Palace of Peace and Reconciliation

Project Story

In September 2003, Kazakhstan − the largest of the former Soviet Republics − hosted the inaugural Congress of Leaders of World and Traditional Religions in the capital, Astana. Spurred by the Congress’ success, the President of Kazakhstan decided to make it a triennial event. The Palace of Peace and Reconciliation was conceived as a permanent venue for the Congress and a global centre for religious understanding, the renunciation of violence and the promotion of faith and human equality.

In addition to representing the world’s religious faiths, the Palace houses a 1,500-seat opera house, educational facilities, and a national centre for Kazakhstan’s various ethnic and geographical groups. This programmatic diversity is unified within the pure form of a pyramid, 62 metres high with a 62 x 62-metre base. Clad in stone, with glazed inserts that allude to the various internal functions, the pyramid has an apex of stained glass by the artist Brian Clarke. Spatially, it is organised around a soaring central atrium, which is animated by shifting coloured light patterns. A glass lens in the floor of the atrium casts light down into the auditorium and creates a sense of vertical continuity from the lowest level of the building to the very peak. The assembly chamber is raised at the top of the building, supported on four inclined pillars − ‘the hands of peace’. Lifts take delegates to a garden-like reception space from where they ascend to the chamber via a winding ramp.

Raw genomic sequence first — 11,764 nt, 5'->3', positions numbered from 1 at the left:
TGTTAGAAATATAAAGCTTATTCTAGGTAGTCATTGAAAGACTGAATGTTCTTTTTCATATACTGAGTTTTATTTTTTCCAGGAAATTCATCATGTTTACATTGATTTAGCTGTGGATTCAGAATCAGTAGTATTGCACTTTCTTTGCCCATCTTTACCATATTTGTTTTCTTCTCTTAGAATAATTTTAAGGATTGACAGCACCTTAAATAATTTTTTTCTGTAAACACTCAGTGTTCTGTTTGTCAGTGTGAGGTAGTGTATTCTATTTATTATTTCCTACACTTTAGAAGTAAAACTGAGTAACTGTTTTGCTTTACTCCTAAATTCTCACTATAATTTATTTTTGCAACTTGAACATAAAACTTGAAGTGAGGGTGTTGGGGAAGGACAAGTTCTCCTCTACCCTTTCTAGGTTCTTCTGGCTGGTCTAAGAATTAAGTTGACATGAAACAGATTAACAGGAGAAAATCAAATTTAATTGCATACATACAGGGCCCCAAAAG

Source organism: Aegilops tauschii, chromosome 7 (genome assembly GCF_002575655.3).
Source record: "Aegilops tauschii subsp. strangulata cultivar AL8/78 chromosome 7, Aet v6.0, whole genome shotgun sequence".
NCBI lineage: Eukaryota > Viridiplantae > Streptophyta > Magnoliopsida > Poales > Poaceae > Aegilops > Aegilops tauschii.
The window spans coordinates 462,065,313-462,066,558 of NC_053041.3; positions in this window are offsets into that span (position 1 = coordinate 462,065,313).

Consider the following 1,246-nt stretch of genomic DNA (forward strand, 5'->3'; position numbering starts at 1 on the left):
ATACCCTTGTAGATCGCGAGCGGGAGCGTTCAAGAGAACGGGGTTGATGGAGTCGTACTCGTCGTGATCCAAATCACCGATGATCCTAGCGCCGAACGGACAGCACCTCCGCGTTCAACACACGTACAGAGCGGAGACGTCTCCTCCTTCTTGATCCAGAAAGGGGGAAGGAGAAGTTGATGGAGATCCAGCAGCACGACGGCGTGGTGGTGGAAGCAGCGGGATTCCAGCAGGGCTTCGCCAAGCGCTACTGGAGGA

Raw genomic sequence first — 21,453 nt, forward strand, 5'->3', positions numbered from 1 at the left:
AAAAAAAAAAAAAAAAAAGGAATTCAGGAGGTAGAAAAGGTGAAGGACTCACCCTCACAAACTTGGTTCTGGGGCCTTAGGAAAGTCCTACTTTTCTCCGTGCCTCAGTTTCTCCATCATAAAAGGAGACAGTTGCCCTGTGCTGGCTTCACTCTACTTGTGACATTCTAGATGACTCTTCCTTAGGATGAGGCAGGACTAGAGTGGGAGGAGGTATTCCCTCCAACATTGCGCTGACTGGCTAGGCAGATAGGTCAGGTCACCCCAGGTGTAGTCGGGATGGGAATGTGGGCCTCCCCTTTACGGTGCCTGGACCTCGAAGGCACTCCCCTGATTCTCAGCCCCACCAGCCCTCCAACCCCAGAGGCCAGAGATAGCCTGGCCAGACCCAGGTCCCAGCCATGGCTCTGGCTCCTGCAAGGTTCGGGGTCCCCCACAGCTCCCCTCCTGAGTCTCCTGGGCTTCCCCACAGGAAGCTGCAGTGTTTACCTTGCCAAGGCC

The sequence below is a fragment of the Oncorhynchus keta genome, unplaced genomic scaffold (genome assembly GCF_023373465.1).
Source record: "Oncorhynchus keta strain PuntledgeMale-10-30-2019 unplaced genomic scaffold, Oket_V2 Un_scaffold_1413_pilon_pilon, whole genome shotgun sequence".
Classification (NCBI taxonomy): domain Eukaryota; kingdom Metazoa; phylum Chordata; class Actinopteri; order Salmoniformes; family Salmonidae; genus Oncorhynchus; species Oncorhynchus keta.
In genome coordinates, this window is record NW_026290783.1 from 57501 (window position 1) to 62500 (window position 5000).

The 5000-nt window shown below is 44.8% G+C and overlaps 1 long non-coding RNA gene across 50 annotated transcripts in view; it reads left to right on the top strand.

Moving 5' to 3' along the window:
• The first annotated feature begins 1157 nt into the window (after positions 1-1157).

The Astanian climate posed a significant challenge, with a temperature range from 40°C in summer to -40°C in winter. The construction schedule also had to be extraordinarily rapid, the Palace needing to be complete in time for the second Congress in 2006. Together, these demands led the design team to develop a structural solution that utilises prefabricated components, which could be manufactured off site during the winter months and erected during the summer. Remarkably, the entire process, from briefing to opening was completed in just twenty-one months.

Walking up the long path to the entrance, the looming, symmetrical presence seems otherworldly. It is over half the height of the Great Pyramid of Cheops (139 metres tall), which until the fourteenth century, had been the tallest building on earth for almost 4,000 years. It blows l M Pei’s entrance to the Louvre – the other notable pyramid of recent times – out of the water.

The Times